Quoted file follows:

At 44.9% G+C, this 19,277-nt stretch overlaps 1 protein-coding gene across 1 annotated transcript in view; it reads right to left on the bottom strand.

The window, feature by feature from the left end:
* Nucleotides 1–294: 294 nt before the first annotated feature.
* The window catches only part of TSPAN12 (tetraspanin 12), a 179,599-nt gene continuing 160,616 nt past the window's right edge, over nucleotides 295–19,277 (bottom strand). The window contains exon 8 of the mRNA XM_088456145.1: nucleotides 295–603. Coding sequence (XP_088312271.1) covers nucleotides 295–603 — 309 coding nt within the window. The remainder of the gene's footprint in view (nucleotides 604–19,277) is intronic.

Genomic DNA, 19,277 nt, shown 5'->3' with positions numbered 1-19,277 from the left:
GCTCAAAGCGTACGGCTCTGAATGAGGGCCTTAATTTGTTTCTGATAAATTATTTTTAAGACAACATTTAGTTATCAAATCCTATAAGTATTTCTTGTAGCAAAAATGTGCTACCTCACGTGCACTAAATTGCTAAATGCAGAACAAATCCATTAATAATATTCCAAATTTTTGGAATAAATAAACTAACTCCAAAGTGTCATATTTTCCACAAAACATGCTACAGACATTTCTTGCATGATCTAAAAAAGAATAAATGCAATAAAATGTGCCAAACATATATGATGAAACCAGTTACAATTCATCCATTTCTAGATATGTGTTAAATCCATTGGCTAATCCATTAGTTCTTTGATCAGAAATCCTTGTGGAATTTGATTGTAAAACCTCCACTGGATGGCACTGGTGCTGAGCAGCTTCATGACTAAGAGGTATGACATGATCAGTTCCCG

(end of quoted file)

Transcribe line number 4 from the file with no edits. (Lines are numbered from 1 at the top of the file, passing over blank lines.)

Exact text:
* The window catches only part of TSPAN12 (tetraspanin 12), a 179,599-nt gene continuing 160,616 nt past the window's right edge, over nucleotides 295–19,277 (bottom strand). The window contains exon 8 of the mRNA XM_088456145.1: nucleotides 295–603. Coding sequence (XP_088312271.1) covers nucleotides 295–603 — 309 coding nt within the window. The remainder of the gene's footprint in view (nucleotides 604–19,277) is intronic.